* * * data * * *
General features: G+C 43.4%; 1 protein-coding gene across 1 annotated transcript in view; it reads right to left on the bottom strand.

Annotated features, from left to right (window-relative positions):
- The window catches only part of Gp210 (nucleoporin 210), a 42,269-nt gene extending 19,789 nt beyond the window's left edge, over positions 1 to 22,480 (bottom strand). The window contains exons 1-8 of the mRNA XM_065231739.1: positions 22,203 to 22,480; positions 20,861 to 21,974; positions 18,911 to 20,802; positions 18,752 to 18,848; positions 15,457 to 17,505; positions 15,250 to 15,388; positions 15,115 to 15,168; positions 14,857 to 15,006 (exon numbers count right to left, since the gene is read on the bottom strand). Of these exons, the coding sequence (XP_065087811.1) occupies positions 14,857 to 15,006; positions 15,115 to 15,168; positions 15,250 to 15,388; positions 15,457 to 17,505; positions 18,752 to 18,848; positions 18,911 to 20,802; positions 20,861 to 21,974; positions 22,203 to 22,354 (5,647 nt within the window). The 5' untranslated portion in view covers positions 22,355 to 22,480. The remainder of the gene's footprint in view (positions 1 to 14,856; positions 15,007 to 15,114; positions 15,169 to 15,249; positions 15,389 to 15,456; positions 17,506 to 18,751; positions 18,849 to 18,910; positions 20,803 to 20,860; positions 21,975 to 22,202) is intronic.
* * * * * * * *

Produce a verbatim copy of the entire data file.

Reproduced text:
General features: G+C 43.4%; 1 protein-coding gene across 1 annotated transcript in view; it reads right to left on the bottom strand.

Annotated features, from left to right (window-relative positions):
- The window catches only part of Gp210 (nucleoporin 210), a 42,269-nt gene extending 19,789 nt beyond the window's left edge, over positions 1 to 22,480 (bottom strand). The window contains exons 1-8 of the mRNA XM_065231739.1: positions 22,203 to 22,480; positions 20,861 to 21,974; positions 18,911 to 20,802; positions 18,752 to 18,848; positions 15,457 to 17,505; positions 15,250 to 15,388; positions 15,115 to 15,168; positions 14,857 to 15,006 (exon numbers count right to left, since the gene is read on the bottom strand). Of these exons, the coding sequence (XP_065087811.1) occupies positions 14,857 to 15,006; positions 15,115 to 15,168; positions 15,250 to 15,388; positions 15,457 to 17,505; positions 18,752 to 18,848; positions 18,911 to 20,802; positions 20,861 to 21,974; positions 22,203 to 22,354 (5,647 nt within the window). The 5' untranslated portion in view covers positions 22,355 to 22,480. The remainder of the gene's footprint in view (positions 1 to 14,856; positions 15,007 to 15,114; positions 15,169 to 15,249; positions 15,389 to 15,456; positions 17,506 to 18,751; positions 18,849 to 18,910; positions 20,803 to 20,860; positions 21,975 to 22,202) is intronic.